Albert Raney Sr. listed his trout farm for sale in 1966. A real estate investor in Harrison, Oscar Snow, found additional investors and went to Al Capp with the idea of a theme park based on Capp's 'Li'l Abner' comic strip. The town of Marble Falls just north of Jasper even changed its name to Dogpatch.

The cost of construction was $1,332,000 with the park featuring the trout farm, buggy and horseback rides, an apiary, Ozark arts and crafts, gift shops, entertainment by Dogpatch characters and a railroad when it opened in 1968. Amusement rides were added in subsequent years.

Arkansas businessman Jess Odom purchased a controlling interest in 1968 and hired former Gov. Orval Faubus as general manager.

By 1972, Odom had bought out most of the remaining partners and constructed a winter sports complex called Marble Falls on the hill overlooking Dogpatch. The idea that you could have winter sports as far south as Arkansas was the beginning of the end. Dogpatch declared bankruptcy in November 1980.

Wayne Thompson's Ozark Entertainment Inc. purchased the theme park but not Marble Falls and operated Dogpatch from 1981-87 before selling it to Melvyn Bell. The park's final season was 1993. In November 2001, Bell was indicted by a federal grand jury for tax evasion. The trial was delayed repeatedly because of Bell's health problems. The case was dismissed two months before Bell died.

Arkansas has a history of people such as Bell who promise big things and fail to deliver. Those who have followed Morris' career know he can and will deliver.

The courthouse on the Jasper square was completed in 1942 as a Works Progress Administration project. Arkansas 7 from Harrison to Jasper was finally paved in the 1950s.

Locals gather with visitors to eat at Ozark Cafe on the square, which has been around since 1909. It's part of the Jasper Commercial Historic District, which is listed on the National Register of Historic Places. The restaurant has expanded through the years to include parts of three buildings. The cafe has had 14 sets of owners during its 112 years.

"This is the kind of place where regulars have their own tables and waitresses know what some patrons are going to order before the customer even sits down," Julianna Goodwin wrote for the News-Leader in Springfield, Mo. "The menus are printed on newsprint, and the restaurant is decked out in vintage signs and black-and-white photos. There are photos from all over Newton County, representing different founding families and moments in the town's history."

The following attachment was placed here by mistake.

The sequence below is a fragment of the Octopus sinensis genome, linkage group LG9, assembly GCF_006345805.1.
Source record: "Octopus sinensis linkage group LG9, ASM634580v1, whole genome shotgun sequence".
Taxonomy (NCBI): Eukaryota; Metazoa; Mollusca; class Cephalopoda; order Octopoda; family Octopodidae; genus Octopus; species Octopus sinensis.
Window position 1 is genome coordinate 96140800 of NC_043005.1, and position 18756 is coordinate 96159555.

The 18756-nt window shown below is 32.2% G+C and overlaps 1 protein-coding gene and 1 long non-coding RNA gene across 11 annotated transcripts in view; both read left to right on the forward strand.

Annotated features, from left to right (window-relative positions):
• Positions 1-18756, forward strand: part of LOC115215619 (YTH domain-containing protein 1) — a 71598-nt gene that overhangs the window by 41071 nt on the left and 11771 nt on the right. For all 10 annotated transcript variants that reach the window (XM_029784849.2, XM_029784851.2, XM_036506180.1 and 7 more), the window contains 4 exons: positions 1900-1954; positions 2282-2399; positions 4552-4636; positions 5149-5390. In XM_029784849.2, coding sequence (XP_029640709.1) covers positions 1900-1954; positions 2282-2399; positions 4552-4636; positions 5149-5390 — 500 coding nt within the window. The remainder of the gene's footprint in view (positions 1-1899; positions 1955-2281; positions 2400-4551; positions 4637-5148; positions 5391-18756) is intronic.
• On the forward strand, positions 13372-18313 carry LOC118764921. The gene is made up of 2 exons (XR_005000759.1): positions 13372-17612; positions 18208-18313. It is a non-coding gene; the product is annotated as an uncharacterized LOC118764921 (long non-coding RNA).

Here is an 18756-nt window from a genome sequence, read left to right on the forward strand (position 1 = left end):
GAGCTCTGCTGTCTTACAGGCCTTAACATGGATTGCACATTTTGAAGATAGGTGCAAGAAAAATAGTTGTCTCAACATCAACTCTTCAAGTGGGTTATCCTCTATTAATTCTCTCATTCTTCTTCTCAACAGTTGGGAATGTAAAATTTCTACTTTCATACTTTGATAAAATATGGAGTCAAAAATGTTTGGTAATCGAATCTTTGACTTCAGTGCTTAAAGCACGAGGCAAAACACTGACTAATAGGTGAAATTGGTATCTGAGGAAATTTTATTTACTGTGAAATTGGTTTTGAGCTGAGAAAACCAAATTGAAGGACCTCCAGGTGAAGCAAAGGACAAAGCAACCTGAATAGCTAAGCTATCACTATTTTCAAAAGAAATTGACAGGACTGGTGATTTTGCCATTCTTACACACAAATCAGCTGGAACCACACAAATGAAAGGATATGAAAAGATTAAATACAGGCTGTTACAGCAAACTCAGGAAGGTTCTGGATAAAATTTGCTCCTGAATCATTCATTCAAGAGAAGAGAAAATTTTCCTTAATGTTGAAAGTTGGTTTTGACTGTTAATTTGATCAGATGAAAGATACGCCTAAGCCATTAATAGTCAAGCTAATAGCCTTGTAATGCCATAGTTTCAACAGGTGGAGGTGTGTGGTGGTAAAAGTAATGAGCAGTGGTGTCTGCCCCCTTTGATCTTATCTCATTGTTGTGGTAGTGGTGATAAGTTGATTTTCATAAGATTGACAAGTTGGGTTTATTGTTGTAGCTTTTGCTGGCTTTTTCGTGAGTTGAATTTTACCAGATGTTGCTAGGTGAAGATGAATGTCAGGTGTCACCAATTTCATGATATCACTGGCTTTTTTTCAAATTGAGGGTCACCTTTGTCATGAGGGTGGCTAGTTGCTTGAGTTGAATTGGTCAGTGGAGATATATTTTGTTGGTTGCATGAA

Other places in the county also are positioned to take advantage of the coming boom. Horseshoe Canyon, a nationally recognized dude ranch operated by Barry and Amy Johnson, has become a favorite spot for rock climbers from around the world.

Ponca-based Buffalo Outdoor Center also has gained a sterling reputation. Mike Mills, a legend in Arkansas' tourism industry, started BOC as a canoe rental operation in 1976, four years after the national river designation. That business now has a large store, modern log cabins, a lodge, zip lines and more.

There's fine dining at Nick Bottini's Low Gap Cafe between Mount Sherman and Ponca.

"My grandfather and mother were full-blood Sicilian," Bottini says. "I learned from them. ... I studied five years at culinary school in New York. Then I went back to California, bounced around at various restaurants and resorts and eventually ended up in Arkansas after visiting relatives and falling in love with the state."

In 2002, the Arkansas Game & Fish Commission established the Ponca Elk Education Center across the road from BOC headquarters. On Arkansas 7 in Jasper, just north of the bridge over the Little Buffalo River, the Hilary Jones Wildlife Museum and Elk Information Center also offers a place for visitors to learn about the county.

"We're already crowded this summer, but you can sense that this place is just about to explode," Lloyd says. "Newton County's time has arrived."

Rex Nelson is a senior editor at the Arkansas Democrat-Gazette.